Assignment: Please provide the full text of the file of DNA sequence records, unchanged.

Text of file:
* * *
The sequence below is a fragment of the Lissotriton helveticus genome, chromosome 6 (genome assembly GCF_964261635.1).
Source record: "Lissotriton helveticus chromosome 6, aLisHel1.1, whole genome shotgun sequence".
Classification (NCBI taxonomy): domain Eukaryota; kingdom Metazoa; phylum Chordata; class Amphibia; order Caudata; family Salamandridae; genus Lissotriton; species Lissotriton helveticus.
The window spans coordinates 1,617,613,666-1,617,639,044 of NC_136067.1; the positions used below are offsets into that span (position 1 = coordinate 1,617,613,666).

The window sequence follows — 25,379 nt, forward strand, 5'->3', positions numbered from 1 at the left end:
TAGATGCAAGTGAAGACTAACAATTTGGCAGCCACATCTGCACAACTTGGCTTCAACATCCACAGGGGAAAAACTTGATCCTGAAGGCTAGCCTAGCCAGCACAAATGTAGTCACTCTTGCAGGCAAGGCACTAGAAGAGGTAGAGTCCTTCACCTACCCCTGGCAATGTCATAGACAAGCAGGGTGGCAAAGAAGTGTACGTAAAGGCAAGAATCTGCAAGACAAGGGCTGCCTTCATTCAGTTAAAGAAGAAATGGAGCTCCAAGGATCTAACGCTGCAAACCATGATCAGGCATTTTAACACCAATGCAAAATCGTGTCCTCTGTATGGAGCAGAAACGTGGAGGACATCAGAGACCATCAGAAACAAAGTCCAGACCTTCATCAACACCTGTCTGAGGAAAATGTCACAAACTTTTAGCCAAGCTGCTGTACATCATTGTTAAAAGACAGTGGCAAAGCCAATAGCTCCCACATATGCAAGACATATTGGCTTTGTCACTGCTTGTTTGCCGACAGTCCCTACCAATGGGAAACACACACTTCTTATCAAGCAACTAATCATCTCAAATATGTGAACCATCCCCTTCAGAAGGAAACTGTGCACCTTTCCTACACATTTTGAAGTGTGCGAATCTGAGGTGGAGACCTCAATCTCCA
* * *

The sequence below is a fragment of the Lissotriton helveticus genome, chromosome 6 (genome assembly GCF_964261635.1).
Source record: "Lissotriton helveticus chromosome 6, aLisHel1.1, whole genome shotgun sequence".
Classification (NCBI taxonomy): domain Eukaryota; kingdom Metazoa; phylum Chordata; class Amphibia; order Caudata; family Salamandridae; genus Lissotriton; species Lissotriton helveticus.
The window spans coordinates 1,617,613,666-1,617,639,044 of NC_136067.1; the positions used below are offsets into that span (position 1 = coordinate 1,617,613,666).

The window sequence follows — 25,379 nt, forward strand, 5'->3', positions numbered from 1 at the left end:
TAGATGCAAGTGAAGACTAACAATTTGGCAGCCACATCTGCACAACTTGGCTTCAACATCCACAGGGGAAAAACTTGATCCTGAAGGCTAGCCTAGCCAGCACAAATGTAGTCACTCTTGCAGGCAAGGCACTAGAAGAGGTAGAGTCCTTCACCTACCCCTGGCAATGTCATAGACAAGCAGGGTGGCAAAGAAGTGTACGTAAAGGCAAGAATCTGCAAGACAAGGGCTGCCTTCATTCAGTTAAAGAAGAAATGGAGCTCCAAGGATCTAACGCTGCAAACCATGATCAGGCATTTTAACACCAATGCAAAATCGTGTCCTCTGTATGGAGCAGAAACGTGGAGGACATCAGAGACCATCAGAAACAAAGTCCAGACCTTCATCAACACCTGTCTGAGGAAAATGTCACAAACTTTTAGCCAAGCTGCTGTACATCATTGTTAAAAGACAGTGGCAAAGCCAATAGCTCCCACATATGCAAGACATATTGGCTTTGTCACTGCTTGTTTGCCGACAGTCCCTACCAATGGGAAACACACACTTCTTATCAAGCAACTAATCATCTCAAATATGTGAACCATCCCCTTCAGAAGGAAACTGTGCACCTTTCCTACACATTTTGAAGTGTGCGAATCTGAGGTGGAGACCTCAATCTCCA